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Addressing Conflict of Interest in Healthcare

In 2018, I moderated this #HealthXPH tweet chat, Conflict of Interest in Healthcare. Intriguingly in the last paragraph, I said it was inspired by recent events. Well, that is the case again now (though I cannot remember what happened in 2018!).

What is conflict of interest? Nilda Fink quotes the Thompson definition in her publication, Conflicts of Interest and an Approach to Managing Them:

According to the Thompson definition, COI “is a set of conditions in which professional judgment concerning a primary interest tends to be unduly influenced by a secondary interest.” It can also be defined as a situation where a judgment or action that should be determined by a primary value established for professional or ethical reasons (protection of research subjects, production of safe knowledge, adequate assistance to the patient), may be influenced or appear skewed to obtain a secondary benefit.

Fink N. E. (2020). Conflicts of Interest and An Approach to Managing Them. EJIFCC31(4), 292–301.

In the same article, Fink lists types of secondary interests:

  1. Direct sponsored: payment for conferences, article writing, patient registrations for clinical studies, research of a product
  2. Indirect sponsored: gifts, travel, meals
  3. Laboral and academic development: prestige, academic acknowledgement or promotion
  4. Others: physician in charge of patients is also the researcher, and/or administrator of health resources, and/or consultant for marketing strategies

I’m reusing the 2018 #HealthXPH tweet chat questions. Join us on X later, 27 April 2024 9 pm Manila time.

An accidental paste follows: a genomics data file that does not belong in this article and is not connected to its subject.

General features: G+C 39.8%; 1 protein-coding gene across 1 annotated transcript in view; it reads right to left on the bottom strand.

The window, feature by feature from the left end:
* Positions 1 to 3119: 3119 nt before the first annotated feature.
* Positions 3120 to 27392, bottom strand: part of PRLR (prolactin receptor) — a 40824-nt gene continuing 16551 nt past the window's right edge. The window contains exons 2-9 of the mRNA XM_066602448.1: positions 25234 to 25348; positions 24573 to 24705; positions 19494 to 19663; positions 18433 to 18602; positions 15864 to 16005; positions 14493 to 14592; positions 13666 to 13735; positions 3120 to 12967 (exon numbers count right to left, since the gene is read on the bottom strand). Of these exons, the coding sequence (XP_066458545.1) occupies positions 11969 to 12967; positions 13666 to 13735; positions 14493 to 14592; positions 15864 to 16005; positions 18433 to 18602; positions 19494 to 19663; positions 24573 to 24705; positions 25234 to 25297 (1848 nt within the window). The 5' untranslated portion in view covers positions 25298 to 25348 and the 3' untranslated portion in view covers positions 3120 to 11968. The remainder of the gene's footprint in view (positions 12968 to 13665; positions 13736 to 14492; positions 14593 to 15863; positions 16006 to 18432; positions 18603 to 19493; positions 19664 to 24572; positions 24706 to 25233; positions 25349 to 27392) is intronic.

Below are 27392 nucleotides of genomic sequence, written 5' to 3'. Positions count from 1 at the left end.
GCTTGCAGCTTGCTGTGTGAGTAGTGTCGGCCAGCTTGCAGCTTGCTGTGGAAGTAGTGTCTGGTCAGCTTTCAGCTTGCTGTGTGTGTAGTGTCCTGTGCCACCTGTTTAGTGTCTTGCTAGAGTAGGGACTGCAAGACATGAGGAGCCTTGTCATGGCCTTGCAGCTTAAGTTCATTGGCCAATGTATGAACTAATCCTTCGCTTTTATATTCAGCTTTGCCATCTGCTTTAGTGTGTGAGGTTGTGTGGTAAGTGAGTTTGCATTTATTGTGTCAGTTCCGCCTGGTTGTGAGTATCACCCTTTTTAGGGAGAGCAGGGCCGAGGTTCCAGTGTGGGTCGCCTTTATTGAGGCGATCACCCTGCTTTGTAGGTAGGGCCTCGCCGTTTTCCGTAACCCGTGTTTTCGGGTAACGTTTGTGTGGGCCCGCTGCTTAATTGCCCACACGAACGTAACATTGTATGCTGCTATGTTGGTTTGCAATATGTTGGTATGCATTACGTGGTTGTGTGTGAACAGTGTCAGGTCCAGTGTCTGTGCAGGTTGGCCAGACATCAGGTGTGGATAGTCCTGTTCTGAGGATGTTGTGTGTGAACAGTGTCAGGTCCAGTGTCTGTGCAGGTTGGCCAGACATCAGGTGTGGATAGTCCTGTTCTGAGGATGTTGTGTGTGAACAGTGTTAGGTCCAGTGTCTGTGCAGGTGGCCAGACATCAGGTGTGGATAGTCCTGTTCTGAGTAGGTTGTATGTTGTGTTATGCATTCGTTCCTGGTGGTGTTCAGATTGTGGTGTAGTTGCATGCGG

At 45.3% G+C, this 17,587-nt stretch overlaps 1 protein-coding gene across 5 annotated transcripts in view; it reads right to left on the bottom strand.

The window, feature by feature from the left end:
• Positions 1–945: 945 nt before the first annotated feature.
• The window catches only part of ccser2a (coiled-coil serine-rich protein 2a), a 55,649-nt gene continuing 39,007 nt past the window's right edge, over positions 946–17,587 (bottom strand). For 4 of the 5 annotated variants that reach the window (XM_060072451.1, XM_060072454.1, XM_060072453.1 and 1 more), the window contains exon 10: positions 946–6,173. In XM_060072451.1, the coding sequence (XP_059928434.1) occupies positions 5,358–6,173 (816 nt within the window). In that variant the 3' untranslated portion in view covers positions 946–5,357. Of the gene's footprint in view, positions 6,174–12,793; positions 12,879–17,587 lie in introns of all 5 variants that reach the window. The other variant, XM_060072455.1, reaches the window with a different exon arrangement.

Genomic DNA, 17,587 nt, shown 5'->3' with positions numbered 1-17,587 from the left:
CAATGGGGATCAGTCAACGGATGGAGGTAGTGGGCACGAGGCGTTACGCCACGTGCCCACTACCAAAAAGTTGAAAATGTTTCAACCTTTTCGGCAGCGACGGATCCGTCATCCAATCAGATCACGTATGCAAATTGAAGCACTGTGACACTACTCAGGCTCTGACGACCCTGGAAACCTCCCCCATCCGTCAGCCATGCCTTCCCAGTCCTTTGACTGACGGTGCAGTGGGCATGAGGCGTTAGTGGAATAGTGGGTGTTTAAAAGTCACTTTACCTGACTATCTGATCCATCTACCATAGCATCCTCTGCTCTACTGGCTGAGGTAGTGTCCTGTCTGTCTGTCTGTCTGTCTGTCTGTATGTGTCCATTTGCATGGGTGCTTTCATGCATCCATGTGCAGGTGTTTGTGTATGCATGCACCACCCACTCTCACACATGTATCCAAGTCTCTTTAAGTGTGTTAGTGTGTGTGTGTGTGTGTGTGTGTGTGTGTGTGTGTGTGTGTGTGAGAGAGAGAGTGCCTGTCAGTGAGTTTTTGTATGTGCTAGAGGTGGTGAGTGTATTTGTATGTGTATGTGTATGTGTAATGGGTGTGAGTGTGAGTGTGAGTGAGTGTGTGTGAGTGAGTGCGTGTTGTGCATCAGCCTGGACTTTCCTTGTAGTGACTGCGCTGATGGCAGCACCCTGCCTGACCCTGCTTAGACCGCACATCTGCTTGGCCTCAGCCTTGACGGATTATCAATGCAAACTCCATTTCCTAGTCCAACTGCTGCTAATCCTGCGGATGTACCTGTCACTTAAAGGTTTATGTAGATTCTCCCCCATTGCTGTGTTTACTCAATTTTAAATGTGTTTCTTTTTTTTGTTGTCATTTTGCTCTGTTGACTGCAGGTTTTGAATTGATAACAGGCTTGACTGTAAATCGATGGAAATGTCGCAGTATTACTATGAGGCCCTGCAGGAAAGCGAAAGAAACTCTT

T1 Give examples of conflict of interest in healthcare and its possible consequences.

T2 Should doctors voluntarily disclose conflicts of interest to their patients?

T3 How can doctors manage conflict of interest? What can patients do about conflict of interest?

I’ve been seeing many patients tweeting about losing trust in their physicians because of the recent pharmaceutical company scandal. Thompson et al (2021) reviewed the literature on patient perspectives on conflicts of interest. Some of their interesting findings below:

  1. In survey studies, 55-70% of participants are aware that doctors have financial interests with drug companies.
  2. Level of acceptance of such financial interests varied according to the type of interest, with 82% finding nonfinancial relationships with industry acceptable.
  3. Physicians with conflicts of interest were perceived to be top experts in their fields (72-74%) with only 8-11% considering them untrustworthy.
  4. More than half of participants felt the dollar amount involved in a physician-industrt relationship how that relationship will be perceived and that they would want to know the extent of the financial conflict of interest.

Certainly, there is much to discuss. See you later!

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